In traditional marketing and public relations you would understand each potential customer to be oriented in a time and place. They may be in position to see a billboard, or watching television at primetime to view a particular advert.
You might target them through magazines, or newspapers.
All of these tactics have one thing in common: your audience is where you’d expect them to be at a certain time and this helps to maximize the return on investment.
Companies, notably Google and Meta, have scrambled to profit from a new ad economy where people can be reached at any time, anywhere as they use their phones as a portal to the entirety of their digital experience.
But… There is a Potential Bubble
Tim Hwang, author of the book Subprime Attention Crisis, equates current ad economy conditions to the 2008 financial housing crisis.
While Google and Meta lead the way in presenting ads to hyper-focused target groups for clients, there is an inherent unreliability of advertising numbers along with the simple fact that online ads mostly fail to work, Hwang writes.
Conventional wisdom for digital marketers has for a long time been rooted in using online advertising through such platforms. And they can work. But capturing the attention of consumers seems to increasingly require a more nuanced approach.
Google and Meta ads are not as powerful as they look, if we are to believe there is a bubble.
Feeding Digital Identities
Companies seeking to build an online presence know their target consumers are everywhere in the digital space. People are playing mobile games, scrolling social media and watching, reading or listening to content creators on a range of platforms.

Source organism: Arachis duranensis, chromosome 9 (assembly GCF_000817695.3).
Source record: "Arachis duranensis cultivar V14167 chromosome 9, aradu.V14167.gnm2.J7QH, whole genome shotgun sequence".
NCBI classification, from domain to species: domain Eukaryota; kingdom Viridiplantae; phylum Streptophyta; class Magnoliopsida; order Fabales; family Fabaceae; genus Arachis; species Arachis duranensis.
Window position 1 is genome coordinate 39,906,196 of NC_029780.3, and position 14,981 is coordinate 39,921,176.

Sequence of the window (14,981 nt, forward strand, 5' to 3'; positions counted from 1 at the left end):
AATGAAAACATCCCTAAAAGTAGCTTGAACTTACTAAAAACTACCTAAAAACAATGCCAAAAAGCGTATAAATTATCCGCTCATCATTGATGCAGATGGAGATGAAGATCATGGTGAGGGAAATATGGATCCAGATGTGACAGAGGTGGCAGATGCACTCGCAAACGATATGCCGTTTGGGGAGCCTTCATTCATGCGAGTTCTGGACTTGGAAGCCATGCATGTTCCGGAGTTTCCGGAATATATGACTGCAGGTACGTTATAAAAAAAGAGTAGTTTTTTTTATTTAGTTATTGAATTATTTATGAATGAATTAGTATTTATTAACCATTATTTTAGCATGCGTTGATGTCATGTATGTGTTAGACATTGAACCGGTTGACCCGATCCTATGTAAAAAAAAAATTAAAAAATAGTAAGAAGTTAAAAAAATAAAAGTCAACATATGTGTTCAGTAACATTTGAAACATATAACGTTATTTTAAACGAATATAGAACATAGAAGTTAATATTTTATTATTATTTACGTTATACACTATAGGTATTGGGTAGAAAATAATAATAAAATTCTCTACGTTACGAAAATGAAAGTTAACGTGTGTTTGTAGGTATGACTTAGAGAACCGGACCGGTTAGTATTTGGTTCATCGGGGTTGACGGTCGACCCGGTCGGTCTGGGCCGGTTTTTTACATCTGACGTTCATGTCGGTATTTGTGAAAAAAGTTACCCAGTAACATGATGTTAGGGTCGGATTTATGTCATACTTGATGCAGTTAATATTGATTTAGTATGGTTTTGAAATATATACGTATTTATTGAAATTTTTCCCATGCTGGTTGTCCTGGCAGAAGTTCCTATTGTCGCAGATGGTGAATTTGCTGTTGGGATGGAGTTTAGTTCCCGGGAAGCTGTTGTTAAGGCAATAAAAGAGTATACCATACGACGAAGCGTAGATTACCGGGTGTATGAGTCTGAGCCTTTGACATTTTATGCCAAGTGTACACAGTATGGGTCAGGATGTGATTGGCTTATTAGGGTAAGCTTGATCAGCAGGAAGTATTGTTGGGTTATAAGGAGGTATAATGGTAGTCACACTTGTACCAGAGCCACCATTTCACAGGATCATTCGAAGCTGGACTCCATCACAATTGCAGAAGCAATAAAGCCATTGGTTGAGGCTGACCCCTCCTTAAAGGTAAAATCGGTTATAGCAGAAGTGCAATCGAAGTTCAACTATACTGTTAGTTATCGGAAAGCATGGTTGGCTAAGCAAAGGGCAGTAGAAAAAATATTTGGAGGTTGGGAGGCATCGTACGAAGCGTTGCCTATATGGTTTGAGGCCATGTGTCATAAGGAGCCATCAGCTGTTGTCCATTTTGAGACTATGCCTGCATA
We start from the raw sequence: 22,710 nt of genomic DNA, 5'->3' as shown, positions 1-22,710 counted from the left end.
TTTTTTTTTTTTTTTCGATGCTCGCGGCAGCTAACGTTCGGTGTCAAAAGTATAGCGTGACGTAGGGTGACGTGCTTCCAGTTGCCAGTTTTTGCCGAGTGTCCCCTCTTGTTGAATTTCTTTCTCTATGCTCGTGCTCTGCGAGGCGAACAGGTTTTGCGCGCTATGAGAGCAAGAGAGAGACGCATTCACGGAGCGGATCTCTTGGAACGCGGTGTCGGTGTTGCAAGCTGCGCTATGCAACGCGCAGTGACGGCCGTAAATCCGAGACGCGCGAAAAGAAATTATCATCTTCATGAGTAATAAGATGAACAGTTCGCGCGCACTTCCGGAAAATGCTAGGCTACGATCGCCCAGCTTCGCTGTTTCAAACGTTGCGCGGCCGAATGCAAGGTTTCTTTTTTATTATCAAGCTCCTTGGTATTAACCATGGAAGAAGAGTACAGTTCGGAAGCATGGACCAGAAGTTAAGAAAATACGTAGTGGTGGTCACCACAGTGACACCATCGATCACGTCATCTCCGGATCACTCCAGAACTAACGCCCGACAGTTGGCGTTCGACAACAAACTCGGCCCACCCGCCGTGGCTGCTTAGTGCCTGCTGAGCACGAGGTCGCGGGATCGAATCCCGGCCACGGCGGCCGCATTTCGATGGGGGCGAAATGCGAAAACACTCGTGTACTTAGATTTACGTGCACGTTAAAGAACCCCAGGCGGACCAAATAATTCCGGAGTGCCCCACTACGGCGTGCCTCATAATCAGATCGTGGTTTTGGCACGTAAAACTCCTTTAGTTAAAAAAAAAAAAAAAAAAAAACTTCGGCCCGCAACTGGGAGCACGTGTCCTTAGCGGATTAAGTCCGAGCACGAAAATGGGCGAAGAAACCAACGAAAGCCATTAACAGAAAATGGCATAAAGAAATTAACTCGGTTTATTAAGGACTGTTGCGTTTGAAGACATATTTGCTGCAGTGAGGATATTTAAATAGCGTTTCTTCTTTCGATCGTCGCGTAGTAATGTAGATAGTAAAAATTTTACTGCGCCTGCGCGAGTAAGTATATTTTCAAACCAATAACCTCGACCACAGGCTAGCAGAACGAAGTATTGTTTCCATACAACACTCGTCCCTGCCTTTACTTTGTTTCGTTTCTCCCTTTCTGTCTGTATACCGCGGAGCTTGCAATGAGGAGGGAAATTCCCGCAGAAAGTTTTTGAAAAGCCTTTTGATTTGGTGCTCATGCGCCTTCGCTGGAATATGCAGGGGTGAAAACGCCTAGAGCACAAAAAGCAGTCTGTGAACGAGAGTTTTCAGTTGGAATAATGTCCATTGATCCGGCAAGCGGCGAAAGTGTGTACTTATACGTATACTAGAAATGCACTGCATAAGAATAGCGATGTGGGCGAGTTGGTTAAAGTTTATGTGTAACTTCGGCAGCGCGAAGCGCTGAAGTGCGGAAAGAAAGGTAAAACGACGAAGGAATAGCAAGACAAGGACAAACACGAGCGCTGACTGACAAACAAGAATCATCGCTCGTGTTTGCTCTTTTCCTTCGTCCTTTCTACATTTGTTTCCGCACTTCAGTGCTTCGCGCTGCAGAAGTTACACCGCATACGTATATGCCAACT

The conundrum is how to reach these consumers at a moment where they might be persuaded to find out more or even make a purchase.
Every single person has the opportunity to curate their own experience of the digital world and this feeds into their unique identity. Philosophically speaking, we are accelerating the path to a world where humans are almost part-cyborg due to the significant investment in our digital profiles.
Here it is vital to understand how people consume information in digital spaces and work out ways to grab their attention. You might not succeed with ad platforms, but a robust email marketing plan and guerilla methods along with thought leadership can work wonders.
What Sources do People Trust?
Most of what can be done to resolve this crisis of consumer attention comes down to the level of trust in the communications people are seeing. Social media adverts are decidedly low on the conversion scale: people are not in the mood to click through necessarily and beyond that, the quality of ads on these platforms can be poor and they are less likely to be taken seriously.
Despite being dramatically underfunded since the advent of Meta and Google ad platforms, which by the way took 74% of global digital ad spending last year, traditional and new media outlets alike are bastions of quality, reliable information.
Establishing thought leadership for a figurehead of a company shows they have the knowledge, foresight and, crucially, the trustworthiness required for a consumer to make an informed purchase.
Almost anyone can purchase an advertising campaign on Facebook, Instagram, Twitter and Google. Being a published author of articles in the media sets a project apart: 57% of surveyed buyers say they think that thought leadership builds awareness for a new or little-known brand.
In a world where consumers are fully embracing the digital aspects of their lives, it is better to be seen to deliver valuable content to their feeds rather than bombard them with ads.
This builds trust, which in digital spaces can be a vital aspect of the customer journey.